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McGill clarifies pay equity adjustments

Unions demand rationale behind calculations

As the deadline for pay equity adjustments fast approaches later this month, many McGill employees have expressed concern with salary adjustment calculations. The adjustments largely affect the salaries of McGill employees in lower-paid, female-dominated positions.

Pay equity refers to the equalization of pay between male- and female-dominated jobs performing work of similar value, as per the Pay Equity Act.

In February 2013, the University met with the Pay Equity Commission and committed to retroactively adjusting all employee salaries dating back to 2001, when the pay equity adjustments were initially introduced. This decision was made in response to a complaint filed by the McGill University Non-Academic Certified Association (MUNACA) concerning how the adjustments were initially calculated.

The retroactive adjustments, made in compliance with the Pay Equity Act, must be made by February 28, one year after the University’s agreement with the Commission.
“Those that were subject to retroactivity will receive lump sums, going back as far as 2001,” MUNACA President Kevin Whittaker told The Daily.

On February 14, the University began making retroactive payments and sending letters informing employees of the amount of the adjustments. Since then, many McGill employees have expressed dissatisfaction with the pay equity adjustments.

To start, the letters that employees received allegedly contained only the magnitude of the adjustment and no indication as to how it had been calculated.

“There are a lot of people with complicated situations who’ve moved around in positions,” one MUNACA employee told The Daily. “I guess that makes it even more complicated to track, but if you don’t have a formula […] how do you know you’re not being short-changed?”

According to an email from Association of McGill University Research Employees (AMURE) president Sean Cory, McGill told unions in an email that, “The amount of money that people received could go up or down and to keep it in mind that the money might have to be returned.”

“That upset a lot of people as there are no clear reasons why the money people received might be decreased,” he added.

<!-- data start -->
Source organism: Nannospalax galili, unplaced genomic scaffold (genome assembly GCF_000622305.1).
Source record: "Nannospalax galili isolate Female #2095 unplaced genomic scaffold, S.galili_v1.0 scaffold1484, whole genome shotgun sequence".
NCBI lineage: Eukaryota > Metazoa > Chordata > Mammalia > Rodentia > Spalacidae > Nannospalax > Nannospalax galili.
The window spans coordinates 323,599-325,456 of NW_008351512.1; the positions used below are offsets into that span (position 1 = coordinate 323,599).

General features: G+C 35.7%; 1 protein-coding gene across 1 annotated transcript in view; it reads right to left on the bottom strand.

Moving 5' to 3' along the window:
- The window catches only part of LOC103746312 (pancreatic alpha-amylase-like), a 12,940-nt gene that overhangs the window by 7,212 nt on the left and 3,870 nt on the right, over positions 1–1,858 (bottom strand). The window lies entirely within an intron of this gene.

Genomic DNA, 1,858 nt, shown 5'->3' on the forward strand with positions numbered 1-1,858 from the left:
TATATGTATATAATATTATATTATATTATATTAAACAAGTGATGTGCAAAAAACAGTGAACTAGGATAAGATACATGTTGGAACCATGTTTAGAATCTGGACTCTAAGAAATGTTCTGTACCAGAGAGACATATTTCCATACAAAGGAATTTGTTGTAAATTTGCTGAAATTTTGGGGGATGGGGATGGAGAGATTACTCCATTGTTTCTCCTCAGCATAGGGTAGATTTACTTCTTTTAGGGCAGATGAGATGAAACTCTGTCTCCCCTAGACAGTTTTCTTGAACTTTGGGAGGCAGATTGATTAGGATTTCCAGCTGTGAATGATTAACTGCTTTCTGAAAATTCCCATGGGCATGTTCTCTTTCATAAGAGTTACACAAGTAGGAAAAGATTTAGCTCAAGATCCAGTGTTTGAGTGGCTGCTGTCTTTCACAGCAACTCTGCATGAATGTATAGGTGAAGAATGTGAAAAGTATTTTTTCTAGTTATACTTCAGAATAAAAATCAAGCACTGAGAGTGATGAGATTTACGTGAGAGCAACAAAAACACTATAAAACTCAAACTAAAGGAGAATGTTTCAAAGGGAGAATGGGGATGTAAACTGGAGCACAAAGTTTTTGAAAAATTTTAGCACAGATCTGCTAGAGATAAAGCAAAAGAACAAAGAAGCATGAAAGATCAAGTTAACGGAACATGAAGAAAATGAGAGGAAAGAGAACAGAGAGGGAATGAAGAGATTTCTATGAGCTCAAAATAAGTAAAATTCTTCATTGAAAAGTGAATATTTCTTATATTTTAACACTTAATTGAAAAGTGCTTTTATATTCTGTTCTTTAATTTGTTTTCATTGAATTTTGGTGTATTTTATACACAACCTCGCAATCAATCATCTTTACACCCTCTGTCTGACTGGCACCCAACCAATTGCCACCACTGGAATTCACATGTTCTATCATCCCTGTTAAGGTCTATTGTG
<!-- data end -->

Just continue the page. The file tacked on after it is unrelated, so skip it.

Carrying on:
Furthermore, AMURE and MUNACA only recently found out that McGill has only applied the pay adjustments to employees hired before 2005, leaving the unions displeased. “MUNACA and AMURE argue that it is the pay scales of the positions being adjusted and employees hired after 2005 should still receive the benefits of those adjustments,” Cory said.

To deal with complaints, McGill Human Resources (HR) is holding informational sessions, and will be dealing with individual concerns on a case-by-case basis.

On February 20, at one of the informational sessions provided by McGill HR, Alice Kieran, Director, Total Compensation at McGill HR, explained the formula used to calculate the adjustments.

Only female-dominated jobs – where 60 per cent or more of the employees are female – whose salaries fall below a “pay equity curve,” have their salaries adjusted. The curve is calculated by pitting job value – determined by a system that allots points based on characteristics of jobs such as qualifications and physical and mental effort – against the job’s maximum salary. McGill originally used a linear regression, which resulted in less of an adjustment for fewer jobs.

When asked why McGill has refrained from releasing the exact calculations it used for the pay equity adjustments, Kieran responded by saying that sending out specific numbers to each McGill employee was not feasible.

According to Whittaker, MUNACA will soon be meeting with McGill. “We’re still awaiting a time to meet with the University to discuss this, because they have a deadline of February 28 […] for us to come up with an agreement to cover the people that we have already identified they missed,” he said.